RACE DEBRIEF

    The late-season form which saw Max Verstappen nearly, nearly winning the Brazilian Grand Prix last time out continues to impress our judges, as the Dutchman holds onto the top spot that he nicked off Lewis Hamilton post-Mexico. But who’s up and who’s down after Interlagos? Check out the movers and shakers below…

    How it’s done

    - Our team of experts assess each driver after every Grand Prix and score them according to their performance across the weekend – taking machinery out of the equation

    - Our experts' scores are then combined to produce an ongoing overall ranking which reflects driver form – taking only the three most recent races into account

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    The run of form which saw Max Verstappen ascend to the top of the Power Rankings last time out was cemented in Brazil by one of the most impressive races of his F1 career to date. Starting fifth and admitting he believed he had a car capable of fighting for a podium but no more, Verstappen went on to overtake both Ferraris and both Mercedes to set himself up for one of the most unlikely and richly deserved wins of the modern era. But then he tangled with his lapped former F3 rival Esteban Ocon, and went ballistic in the post-race weigh room. Interestingly, he’s lost marks with our judging panel for his role in the controversy and that has to do with the criticism levelled at him for some time, which is that, at times, he still seems to lack awareness and judgement when it comes to racing room. As Lewis Hamilton pointed out in the podium anteroom, only one driver had anything to lose in that battle. And lose he did. Three races of almost impeccable racing from the Dutchman, ending with one of the biggest lessons he may have been handed in a year of tremendous growth.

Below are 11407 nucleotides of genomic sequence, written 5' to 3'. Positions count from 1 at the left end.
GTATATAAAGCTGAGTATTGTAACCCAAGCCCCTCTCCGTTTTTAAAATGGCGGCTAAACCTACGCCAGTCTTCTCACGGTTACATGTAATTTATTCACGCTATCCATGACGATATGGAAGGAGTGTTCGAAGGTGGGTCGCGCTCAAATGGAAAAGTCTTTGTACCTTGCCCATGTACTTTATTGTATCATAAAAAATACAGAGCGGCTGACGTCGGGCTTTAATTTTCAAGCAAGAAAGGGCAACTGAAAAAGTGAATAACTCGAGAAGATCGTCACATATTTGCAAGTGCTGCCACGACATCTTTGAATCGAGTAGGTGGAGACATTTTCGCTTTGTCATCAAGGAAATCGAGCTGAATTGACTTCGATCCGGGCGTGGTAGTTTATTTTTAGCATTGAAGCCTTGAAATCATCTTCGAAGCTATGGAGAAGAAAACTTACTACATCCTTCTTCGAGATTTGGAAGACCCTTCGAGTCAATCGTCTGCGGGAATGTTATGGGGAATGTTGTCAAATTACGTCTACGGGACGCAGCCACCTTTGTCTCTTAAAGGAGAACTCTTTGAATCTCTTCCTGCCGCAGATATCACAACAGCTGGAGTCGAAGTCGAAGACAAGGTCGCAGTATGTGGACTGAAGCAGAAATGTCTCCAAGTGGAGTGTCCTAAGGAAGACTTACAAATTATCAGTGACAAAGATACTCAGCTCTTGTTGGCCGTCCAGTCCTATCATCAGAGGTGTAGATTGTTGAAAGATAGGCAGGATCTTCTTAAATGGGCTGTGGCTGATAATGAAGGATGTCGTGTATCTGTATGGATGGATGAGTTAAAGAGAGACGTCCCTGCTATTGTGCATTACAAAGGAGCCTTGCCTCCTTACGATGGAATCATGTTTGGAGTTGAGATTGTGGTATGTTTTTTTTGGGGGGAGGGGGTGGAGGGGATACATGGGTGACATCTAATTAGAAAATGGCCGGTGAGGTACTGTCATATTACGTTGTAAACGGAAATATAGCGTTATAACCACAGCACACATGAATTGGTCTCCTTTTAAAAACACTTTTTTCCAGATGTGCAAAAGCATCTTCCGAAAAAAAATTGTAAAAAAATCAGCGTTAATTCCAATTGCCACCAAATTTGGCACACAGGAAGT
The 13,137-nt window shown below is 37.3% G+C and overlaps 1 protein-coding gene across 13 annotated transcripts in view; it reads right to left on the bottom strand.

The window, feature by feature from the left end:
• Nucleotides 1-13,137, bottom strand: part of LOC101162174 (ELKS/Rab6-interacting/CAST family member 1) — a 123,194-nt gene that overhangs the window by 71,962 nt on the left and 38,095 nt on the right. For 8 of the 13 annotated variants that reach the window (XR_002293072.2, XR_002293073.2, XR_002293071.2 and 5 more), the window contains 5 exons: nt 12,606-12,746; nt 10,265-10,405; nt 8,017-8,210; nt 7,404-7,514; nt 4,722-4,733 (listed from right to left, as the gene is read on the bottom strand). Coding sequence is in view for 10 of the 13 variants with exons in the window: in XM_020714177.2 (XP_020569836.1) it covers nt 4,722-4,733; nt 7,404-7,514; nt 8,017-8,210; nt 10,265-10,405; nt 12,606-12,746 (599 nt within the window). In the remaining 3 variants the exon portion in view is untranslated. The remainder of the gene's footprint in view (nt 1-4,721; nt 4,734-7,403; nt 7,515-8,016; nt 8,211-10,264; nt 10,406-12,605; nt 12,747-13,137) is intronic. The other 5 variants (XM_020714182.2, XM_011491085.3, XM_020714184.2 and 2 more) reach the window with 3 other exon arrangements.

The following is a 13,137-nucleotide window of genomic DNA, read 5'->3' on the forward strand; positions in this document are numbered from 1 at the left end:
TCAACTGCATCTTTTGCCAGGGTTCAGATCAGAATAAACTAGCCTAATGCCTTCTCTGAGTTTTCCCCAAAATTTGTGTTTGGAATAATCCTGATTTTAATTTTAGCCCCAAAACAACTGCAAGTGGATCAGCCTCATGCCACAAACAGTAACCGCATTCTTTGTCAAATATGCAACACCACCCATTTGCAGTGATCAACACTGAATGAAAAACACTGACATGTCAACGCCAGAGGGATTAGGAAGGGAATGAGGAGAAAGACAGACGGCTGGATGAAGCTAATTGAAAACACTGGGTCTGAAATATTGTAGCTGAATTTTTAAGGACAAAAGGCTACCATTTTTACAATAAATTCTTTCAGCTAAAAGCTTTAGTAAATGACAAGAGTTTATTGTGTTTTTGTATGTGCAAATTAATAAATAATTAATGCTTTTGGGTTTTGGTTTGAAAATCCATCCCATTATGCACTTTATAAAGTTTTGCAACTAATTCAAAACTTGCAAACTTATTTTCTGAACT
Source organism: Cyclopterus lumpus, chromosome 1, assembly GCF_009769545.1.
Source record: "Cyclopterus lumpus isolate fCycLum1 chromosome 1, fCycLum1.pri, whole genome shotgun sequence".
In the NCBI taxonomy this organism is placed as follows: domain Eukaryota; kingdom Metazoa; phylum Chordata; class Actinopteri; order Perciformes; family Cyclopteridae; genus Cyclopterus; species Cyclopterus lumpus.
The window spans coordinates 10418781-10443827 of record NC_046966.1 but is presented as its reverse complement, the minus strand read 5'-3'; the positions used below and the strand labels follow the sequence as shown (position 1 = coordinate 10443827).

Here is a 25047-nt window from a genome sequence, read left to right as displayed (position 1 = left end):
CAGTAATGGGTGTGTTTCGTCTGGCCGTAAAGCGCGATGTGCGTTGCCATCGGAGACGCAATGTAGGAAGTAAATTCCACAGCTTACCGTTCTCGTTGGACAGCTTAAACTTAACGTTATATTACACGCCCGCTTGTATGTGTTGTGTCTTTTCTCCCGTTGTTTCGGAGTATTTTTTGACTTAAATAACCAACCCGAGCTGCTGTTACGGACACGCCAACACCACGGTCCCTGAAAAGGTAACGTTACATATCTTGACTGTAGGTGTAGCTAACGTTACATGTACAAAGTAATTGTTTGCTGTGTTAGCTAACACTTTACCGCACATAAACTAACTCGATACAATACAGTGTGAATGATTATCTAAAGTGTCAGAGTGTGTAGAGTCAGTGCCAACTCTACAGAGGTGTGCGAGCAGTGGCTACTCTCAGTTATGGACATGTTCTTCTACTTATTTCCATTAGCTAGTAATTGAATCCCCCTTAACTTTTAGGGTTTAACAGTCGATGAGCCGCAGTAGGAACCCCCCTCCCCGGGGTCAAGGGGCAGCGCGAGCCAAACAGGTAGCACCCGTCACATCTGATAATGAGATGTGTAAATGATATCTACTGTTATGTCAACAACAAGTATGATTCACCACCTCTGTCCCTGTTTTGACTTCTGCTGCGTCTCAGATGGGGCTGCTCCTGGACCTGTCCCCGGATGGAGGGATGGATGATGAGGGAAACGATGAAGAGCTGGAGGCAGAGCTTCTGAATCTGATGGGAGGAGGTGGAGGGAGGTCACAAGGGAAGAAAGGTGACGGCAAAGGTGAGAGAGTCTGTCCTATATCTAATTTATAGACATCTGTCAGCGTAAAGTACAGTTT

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    A return to winning ways in Brazil for Lewis Hamilton, but he was not the driver of the day. While it would be unfair to say that he and Mercedes have backed into their titles at the end of a phenomenally impressive season, the dominance that he and they were able to display as recently as Japan has been nowhere near as evident over the past three races. Yet Hamilton continues to put in the performances and bring home the results. His pole position came against the run of play in Brazil, on a weekend where Ferrari were expected to be the team to beat. Come the race, only Verstappen had the edge over the champion, yet even then it was the Briton who won.